Basic Features of M&A Software Tools

When evaluating different M&A tools, each one should have these foundational features, regardless of its specific role in the M&A process:

  • Efficient workflows: Rather than force your team to work across multiple software platforms, aim instead to streamline communication and document management into a single workflow.
  • Secure document storage: ID protocols, custom allowances, two-factor authentication, and user- or role-based permissions should be a part of any software you've chosen to use.
  • Analytics: Depending on your needs, you should be able to either create reports and dashboards within the tool or easily export the data into dedicated analytics software to enable your firm to make better decisions.
  • Delegation and communication: You should be able to assign tasks and roles for projects, as well as effectively communicate across the firm.
  • Integration: Especially because you'll likely procure a few different tools to complete your M&A process management software stack, each platform needs to be able to "talk" to one another to ensure data doesn't become siloed.

The M&A process has many different components, and each step often has several possible solutions that can help. Here are a few different types of tools to consider adding to your stack:

  • Sourcing: Sourcing tools enable M&A professionals to quickly identify the companies that match their investment criteria. Typically, deal sourcing platforms allow dealmakers to filter and search companies by geography, company stage, industry, financials, and other key data points to build relevant outreach lists.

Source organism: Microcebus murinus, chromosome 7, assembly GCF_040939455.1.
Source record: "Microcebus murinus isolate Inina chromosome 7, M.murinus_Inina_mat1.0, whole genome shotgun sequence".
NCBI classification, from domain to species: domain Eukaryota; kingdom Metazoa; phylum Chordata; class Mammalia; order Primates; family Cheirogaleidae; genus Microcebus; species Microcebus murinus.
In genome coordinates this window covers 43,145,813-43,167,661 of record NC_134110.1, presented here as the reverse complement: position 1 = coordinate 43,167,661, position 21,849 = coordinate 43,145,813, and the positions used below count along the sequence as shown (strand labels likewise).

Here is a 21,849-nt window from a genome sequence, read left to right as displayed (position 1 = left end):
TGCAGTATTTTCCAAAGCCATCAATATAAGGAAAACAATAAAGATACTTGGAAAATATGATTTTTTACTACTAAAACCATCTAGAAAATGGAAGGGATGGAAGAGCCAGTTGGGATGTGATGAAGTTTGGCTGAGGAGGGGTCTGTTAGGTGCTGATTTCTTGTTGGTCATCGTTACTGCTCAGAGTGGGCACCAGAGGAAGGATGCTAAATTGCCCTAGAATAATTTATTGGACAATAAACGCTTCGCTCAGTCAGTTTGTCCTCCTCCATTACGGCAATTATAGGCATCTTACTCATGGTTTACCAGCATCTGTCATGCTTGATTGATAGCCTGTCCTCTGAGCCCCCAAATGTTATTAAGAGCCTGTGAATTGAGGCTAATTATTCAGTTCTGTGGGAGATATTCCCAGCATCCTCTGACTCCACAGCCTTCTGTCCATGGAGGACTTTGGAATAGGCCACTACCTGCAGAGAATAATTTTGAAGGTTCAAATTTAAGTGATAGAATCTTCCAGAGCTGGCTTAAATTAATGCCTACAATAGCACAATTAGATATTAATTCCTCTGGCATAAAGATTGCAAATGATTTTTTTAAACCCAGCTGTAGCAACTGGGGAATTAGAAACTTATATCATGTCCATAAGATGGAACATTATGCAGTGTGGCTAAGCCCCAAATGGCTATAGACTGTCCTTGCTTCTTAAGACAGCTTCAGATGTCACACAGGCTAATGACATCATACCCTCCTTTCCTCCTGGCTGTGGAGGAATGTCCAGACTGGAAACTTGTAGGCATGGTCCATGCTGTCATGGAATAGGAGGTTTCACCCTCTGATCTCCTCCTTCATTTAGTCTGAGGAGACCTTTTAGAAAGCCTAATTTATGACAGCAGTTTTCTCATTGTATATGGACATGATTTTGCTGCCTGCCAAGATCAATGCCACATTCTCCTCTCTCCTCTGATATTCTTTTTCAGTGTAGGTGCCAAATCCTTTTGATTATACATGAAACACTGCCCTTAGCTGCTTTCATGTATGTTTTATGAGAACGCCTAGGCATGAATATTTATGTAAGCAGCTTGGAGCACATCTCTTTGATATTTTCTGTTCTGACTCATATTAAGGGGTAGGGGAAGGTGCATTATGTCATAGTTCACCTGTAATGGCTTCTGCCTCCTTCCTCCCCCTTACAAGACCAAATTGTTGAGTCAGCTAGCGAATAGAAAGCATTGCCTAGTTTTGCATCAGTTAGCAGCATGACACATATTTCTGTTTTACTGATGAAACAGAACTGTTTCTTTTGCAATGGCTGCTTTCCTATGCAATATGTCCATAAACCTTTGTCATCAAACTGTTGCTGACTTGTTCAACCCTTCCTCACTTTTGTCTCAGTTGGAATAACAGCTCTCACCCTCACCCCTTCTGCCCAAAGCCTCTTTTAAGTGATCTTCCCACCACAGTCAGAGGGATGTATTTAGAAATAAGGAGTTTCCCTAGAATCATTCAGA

• Research: Research is one of the core components of the M&A software market. Research tools help you learn more about the industries you're playing in, including comparables/valuations, growth rates, deal volume, etc. There's a lot of overlap between sourcing and research tools.
  • Pipeline management: One of the most important tools for any firm is one that tracks its deal flow and pipeline, or a CRM. These are often the most important part of pipeline management, as CRMs can serve as a single source of truth for contact and company data and are often the integration point for the rest of your tech stack.
  • Diligence management: Many software providers offer a virtual data room (VDR), which functions as a secure repository for files and data associated with deals.
  • Post-merger: Post-merger software is perhaps the most difficult to define because the software used will depend on the organizations in the deal. Project management software is usually the most helpful here, as it's often built with the express intention of improving and streamlining workflows in organizations.

In the section below, we'll outline various software types that meet these parameters, as well as give some examples of M&A software companies.

Types and Examples of M&A Process Management Software

Deal Sourcing Platforms

Deal sourcing platforms are often the first stop for private equity firms, investment banks, and other financial institutions looking for an investment opportunity. Firms will often use a combination of different deal sourcing platforms to find all the information they can about potential investments, as each usually brings something different to the table.

However, the most valuable deal sourcing platforms are those that offer dealmakers insight into private markets, since data about private companies is notoriously scattered, scarce, and difficult to manually piece together. Here are a few examples of deal sourcing platforms:

  • Sourcescrub
    Built by private equity and investment professionals, Sourcescrub is the market-leading, AI-powered deal sourcing platform, with over 150,000 sources and 15 million companies that give dealmakers the most accurate, complete, and contextual view of private markets. Platform features and functionality like AI-assisted list building, custom scoring, private company data signals, pre-built CRM integrations, real-time target alerts, and conference intelligence enable dealmakers to see more deals and win more often.
  • DealRoom